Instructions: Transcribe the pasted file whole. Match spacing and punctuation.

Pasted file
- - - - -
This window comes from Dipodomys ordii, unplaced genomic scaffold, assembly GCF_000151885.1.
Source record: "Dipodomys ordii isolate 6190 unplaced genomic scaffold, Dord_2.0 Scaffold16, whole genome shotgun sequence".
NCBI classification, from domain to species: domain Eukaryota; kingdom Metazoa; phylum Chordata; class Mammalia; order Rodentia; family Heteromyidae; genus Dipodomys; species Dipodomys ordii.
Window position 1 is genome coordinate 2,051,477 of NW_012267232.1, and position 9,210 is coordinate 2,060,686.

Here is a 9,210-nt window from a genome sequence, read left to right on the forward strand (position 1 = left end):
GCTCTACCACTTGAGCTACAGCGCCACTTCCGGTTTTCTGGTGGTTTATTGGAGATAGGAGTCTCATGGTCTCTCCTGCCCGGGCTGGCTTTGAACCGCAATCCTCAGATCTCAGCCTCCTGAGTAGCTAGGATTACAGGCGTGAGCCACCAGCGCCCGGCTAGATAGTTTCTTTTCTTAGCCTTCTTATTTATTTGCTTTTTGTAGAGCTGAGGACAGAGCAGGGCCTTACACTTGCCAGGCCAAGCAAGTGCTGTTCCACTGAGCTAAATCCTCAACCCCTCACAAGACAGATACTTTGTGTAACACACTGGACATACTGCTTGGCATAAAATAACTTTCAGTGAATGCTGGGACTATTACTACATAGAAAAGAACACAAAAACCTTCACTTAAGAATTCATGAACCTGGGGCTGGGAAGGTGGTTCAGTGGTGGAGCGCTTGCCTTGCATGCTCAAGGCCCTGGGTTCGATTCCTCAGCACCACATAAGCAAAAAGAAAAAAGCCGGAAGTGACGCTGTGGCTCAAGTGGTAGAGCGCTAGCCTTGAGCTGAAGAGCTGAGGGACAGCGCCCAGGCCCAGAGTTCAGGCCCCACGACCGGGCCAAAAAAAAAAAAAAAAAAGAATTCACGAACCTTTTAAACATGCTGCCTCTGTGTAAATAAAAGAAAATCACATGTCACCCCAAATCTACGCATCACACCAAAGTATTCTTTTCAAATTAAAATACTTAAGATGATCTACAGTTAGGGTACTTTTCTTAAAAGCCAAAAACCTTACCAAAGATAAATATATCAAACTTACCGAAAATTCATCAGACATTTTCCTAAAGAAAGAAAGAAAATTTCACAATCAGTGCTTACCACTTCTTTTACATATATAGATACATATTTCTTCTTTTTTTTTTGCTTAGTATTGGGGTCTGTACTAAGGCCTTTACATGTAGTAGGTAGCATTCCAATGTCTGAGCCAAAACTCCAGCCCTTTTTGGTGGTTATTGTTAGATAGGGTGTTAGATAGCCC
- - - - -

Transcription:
This window comes from Dipodomys ordii, unplaced genomic scaffold, assembly GCF_000151885.1.
Source record: "Dipodomys ordii isolate 6190 unplaced genomic scaffold, Dord_2.0 Scaffold16, whole genome shotgun sequence".
NCBI classification, from domain to species: domain Eukaryota; kingdom Metazoa; phylum Chordata; class Mammalia; order Rodentia; family Heteromyidae; genus Dipodomys; species Dipodomys ordii.
Window position 1 is genome coordinate 2,051,477 of NW_012267232.1, and position 9,210 is coordinate 2,060,686.

Here is a 9,210-nt window from a genome sequence, read left to right on the forward strand (position 1 = left end):
GCTCTACCACTTGAGCTACAGCGCCACTTCCGGTTTTCTGGTGGTTTATTGGAGATAGGAGTCTCATGGTCTCTCCTGCCCGGGCTGGCTTTGAACCGCAATCCTCAGATCTCAGCCTCCTGAGTAGCTAGGATTACAGGCGTGAGCCACCAGCGCCCGGCTAGATAGTTTCTTTTCTTAGCCTTCTTATTTATTTGCTTTTTGTAGAGCTGAGGACAGAGCAGGGCCTTACACTTGCCAGGCCAAGCAAGTGCTGTTCCACTGAGCTAAATCCTCAACCCCTCACAAGACAGATACTTTGTGTAACACACTGGACATACTGCTTGGCATAAAATAACTTTCAGTGAATGCTGGGACTATTACTACATAGAAAAGAACACAAAAACCTTCACTTAAGAATTCATGAACCTGGGGCTGGGAAGGTGGTTCAGTGGTGGAGCGCTTGCCTTGCATGCTCAAGGCCCTGGGTTCGATTCCTCAGCACCACATAAGCAAAAAGAAAAAAGCCGGAAGTGACGCTGTGGCTCAAGTGGTAGAGCGCTAGCCTTGAGCTGAAGAGCTGAGGGACAGCGCCCAGGCCCAGAGTTCAGGCCCCACGACCGGGCCAAAAAAAAAAAAAAAAAAGAATTCACGAACCTTTTAAACATGCTGCCTCTGTGTAAATAAAAGAAAATCACATGTCACCCCAAATCTACGCATCACACCAAAGTATTCTTTTCAAATTAAAATACTTAAGATGATCTACAGTTAGGGTACTTTTCTTAAAAGCCAAAAACCTTACCAAAGATAAATATATCAAACTTACCGAAAATTCATCAGACATTTTCCTAAAGAAAGAAAGAAAATTTCACAATCAGTGCTTACCACTTCTTTTACATATATAGATACATATTTCTTCTTTTTTTTTTGCTTAGTATTGGGGTCTGTACTAAGGCCTTTACATGTAGTAGGTAGCATTCCAATGTCTGAGCCAAAACTCCAGCCCTTTTTGGTGGTTATTGTTAGATAGGGTGTTAGATAGCCC